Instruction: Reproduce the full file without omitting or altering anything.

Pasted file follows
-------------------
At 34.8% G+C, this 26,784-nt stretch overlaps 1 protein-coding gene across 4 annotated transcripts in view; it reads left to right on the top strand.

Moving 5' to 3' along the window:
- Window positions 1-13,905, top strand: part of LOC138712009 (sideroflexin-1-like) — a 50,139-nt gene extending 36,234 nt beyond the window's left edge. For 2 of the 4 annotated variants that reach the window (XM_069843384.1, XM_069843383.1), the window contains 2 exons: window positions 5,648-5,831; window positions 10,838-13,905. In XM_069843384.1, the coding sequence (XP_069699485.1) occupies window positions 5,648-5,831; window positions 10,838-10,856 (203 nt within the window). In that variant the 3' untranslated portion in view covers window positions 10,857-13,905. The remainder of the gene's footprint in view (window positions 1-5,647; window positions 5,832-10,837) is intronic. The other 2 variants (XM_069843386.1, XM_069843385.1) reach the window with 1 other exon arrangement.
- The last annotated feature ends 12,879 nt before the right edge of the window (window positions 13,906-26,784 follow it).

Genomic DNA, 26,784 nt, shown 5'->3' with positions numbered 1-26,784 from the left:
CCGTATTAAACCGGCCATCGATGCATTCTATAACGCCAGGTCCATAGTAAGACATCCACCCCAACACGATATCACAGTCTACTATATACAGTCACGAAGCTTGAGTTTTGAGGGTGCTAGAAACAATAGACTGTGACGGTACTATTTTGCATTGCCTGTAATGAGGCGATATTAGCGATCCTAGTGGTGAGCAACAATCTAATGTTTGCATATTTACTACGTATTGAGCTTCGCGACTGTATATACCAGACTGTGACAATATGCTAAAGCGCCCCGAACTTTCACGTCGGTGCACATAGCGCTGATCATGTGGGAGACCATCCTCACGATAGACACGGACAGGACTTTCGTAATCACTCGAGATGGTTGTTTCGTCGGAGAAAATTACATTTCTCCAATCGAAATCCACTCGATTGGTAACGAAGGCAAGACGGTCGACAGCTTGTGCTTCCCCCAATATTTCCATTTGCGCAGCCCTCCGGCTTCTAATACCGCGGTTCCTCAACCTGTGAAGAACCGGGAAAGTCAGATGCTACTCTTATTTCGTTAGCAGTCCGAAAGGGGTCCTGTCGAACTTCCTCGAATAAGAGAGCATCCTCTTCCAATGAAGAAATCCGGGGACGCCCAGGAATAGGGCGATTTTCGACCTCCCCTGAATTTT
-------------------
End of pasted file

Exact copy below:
At 34.8% G+C, this 26,784-nt stretch overlaps 1 protein-coding gene across 4 annotated transcripts in view; it reads left to right on the top strand.

Moving 5' to 3' along the window:
- Window positions 1-13,905, top strand: part of LOC138712009 (sideroflexin-1-like) — a 50,139-nt gene extending 36,234 nt beyond the window's left edge. For 2 of the 4 annotated variants that reach the window (XM_069843384.1, XM_069843383.1), the window contains 2 exons: window positions 5,648-5,831; window positions 10,838-13,905. In XM_069843384.1, the coding sequence (XP_069699485.1) occupies window positions 5,648-5,831; window positions 10,838-10,856 (203 nt within the window). In that variant the 3' untranslated portion in view covers window positions 10,857-13,905. The remainder of the gene's footprint in view (window positions 1-5,647; window positions 5,832-10,837) is intronic. The other 2 variants (XM_069843386.1, XM_069843385.1) reach the window with 1 other exon arrangement.
- The last annotated feature ends 12,879 nt before the right edge of the window (window positions 13,906-26,784 follow it).

Genomic DNA, 26,784 nt, shown 5'->3' with positions numbered 1-26,784 from the left:
CCGTATTAAACCGGCCATCGATGCATTCTATAACGCCAGGTCCATAGTAAGACATCCACCCCAACACGATATCACAGTCTACTATATACAGTCACGAAGCTTGAGTTTTGAGGGTGCTAGAAACAATAGACTGTGACGGTACTATTTTGCATTGCCTGTAATGAGGCGATATTAGCGATCCTAGTGGTGAGCAACAATCTAATGTTTGCATATTTACTACGTATTGAGCTTCGCGACTGTATATACCAGACTGTGACAATATGCTAAAGCGCCCCGAACTTTCACGTCGGTGCACATAGCGCTGATCATGTGGGAGACCATCCTCACGATAGACACGGACAGGACTTTCGTAATCACTCGAGATGGTTGTTTCGTCGGAGAAAATTACATTTCTCCAATCGAAATCCACTCGATTGGTAACGAAGGCAAGACGGTCGACAGCTTGTGCTTCCCCCAATATTTCCATTTGCGCAGCCCTCCGGCTTCTAATACCGCGGTTCCTCAACCTGTGAAGAACCGGGAAAGTCAGATGCTACTCTTATTTCGTTAGCAGTCCGAAAGGGGTCCTGTCGAACTTCCTCGAATAAGAGAGCATCCTCTTCCAATGAAGAAATCCGGGGACGCCCAGGAATAGGGCGATTTTCGACCTCCCCTGAATTTT